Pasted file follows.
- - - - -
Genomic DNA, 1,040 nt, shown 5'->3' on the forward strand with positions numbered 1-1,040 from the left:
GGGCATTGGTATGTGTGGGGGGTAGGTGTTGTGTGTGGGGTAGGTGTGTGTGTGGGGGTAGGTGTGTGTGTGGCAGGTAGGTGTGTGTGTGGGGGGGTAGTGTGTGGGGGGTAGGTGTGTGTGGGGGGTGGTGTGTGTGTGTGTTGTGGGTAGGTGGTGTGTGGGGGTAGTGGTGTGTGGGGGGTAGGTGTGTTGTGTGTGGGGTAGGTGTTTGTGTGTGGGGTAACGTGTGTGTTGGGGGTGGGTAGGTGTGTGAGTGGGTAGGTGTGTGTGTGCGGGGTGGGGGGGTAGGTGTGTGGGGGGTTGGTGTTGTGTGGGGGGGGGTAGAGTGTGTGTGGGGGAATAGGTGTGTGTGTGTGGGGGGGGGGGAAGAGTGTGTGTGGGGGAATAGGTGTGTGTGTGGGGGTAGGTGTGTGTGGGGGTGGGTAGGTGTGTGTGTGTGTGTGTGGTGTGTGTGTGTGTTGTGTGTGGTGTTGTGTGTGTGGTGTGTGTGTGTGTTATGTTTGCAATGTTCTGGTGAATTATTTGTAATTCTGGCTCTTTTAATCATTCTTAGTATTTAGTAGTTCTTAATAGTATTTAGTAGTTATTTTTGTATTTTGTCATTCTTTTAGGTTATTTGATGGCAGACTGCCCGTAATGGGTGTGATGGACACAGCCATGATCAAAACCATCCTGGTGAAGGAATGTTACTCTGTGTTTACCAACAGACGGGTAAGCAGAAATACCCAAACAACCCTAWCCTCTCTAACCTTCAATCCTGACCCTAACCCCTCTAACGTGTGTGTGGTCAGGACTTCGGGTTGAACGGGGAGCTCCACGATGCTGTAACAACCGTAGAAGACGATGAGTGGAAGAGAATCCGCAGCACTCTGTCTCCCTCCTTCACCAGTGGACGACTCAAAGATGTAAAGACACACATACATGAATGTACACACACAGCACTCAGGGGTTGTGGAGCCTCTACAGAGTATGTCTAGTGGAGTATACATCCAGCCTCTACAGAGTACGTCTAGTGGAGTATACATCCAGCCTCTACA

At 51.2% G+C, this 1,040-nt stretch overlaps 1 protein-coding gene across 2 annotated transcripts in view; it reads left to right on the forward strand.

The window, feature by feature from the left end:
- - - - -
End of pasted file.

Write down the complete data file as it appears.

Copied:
Genomic DNA, 1,040 nt, shown 5'->3' on the forward strand with positions numbered 1-1,040 from the left:
GGGCATTGGTATGTGTGGGGGGTAGGTGTTGTGTGTGGGGTAGGTGTGTGTGTGGGGGTAGGTGTGTGTGTGGCAGGTAGGTGTGTGTGTGGGGGGGTAGTGTGTGGGGGGTAGGTGTGTGTGGGGGGTGGTGTGTGTGTGTGTTGTGGGTAGGTGGTGTGTGGGGGTAGTGGTGTGTGGGGGGTAGGTGTGTTGTGTGTGGGGTAGGTGTTTGTGTGTGGGGTAACGTGTGTGTTGGGGGTGGGTAGGTGTGTGAGTGGGTAGGTGTGTGTGTGCGGGGTGGGGGGGTAGGTGTGTGGGGGGTTGGTGTTGTGTGGGGGGGGGTAGAGTGTGTGTGGGGGAATAGGTGTGTGTGTGTGGGGGGGGGGGAAGAGTGTGTGTGGGGGAATAGGTGTGTGTGTGGGGGTAGGTGTGTGTGGGGGTGGGTAGGTGTGTGTGTGTGTGTGTGGTGTGTGTGTGTGTTGTGTGTGGTGTTGTGTGTGTGGTGTGTGTGTGTGTTATGTTTGCAATGTTCTGGTGAATTATTTGTAATTCTGGCTCTTTTAATCATTCTTAGTATTTAGTAGTTCTTAATAGTATTTAGTAGTTATTTTTGTATTTTGTCATTCTTTTAGGTTATTTGATGGCAGACTGCCCGTAATGGGTGTGATGGACACAGCCATGATCAAAACCATCCTGGTGAAGGAATGTTACTCTGTGTTTACCAACAGACGGGTAAGCAGAAATACCCAAACAACCCTAWCCTCTCTAACCTTCAATCCTGACCCTAACCCCTCTAACGTGTGTGTGGTCAGGACTTCGGGTTGAACGGGGAGCTCCACGATGCTGTAACAACCGTAGAAGACGATGAGTGGAAGAGAATCCGCAGCACTCTGTCTCCCTCCTTCACCAGTGGACGACTCAAAGATGTAAAGACACACATACATGAATGTACACACACAGCACTCAGGGGTTGTGGAGCCTCTACAGAGTATGTCTAGTGGAGTATACATCCAGCCTCTACAGAGTACGTCTAGTGGAGTATACATCCAGCCTCTACA

At 51.2% G+C, this 1,040-nt stretch overlaps 1 protein-coding gene across 2 annotated transcripts in view; it reads left to right on the forward strand.

The window, feature by feature from the left end: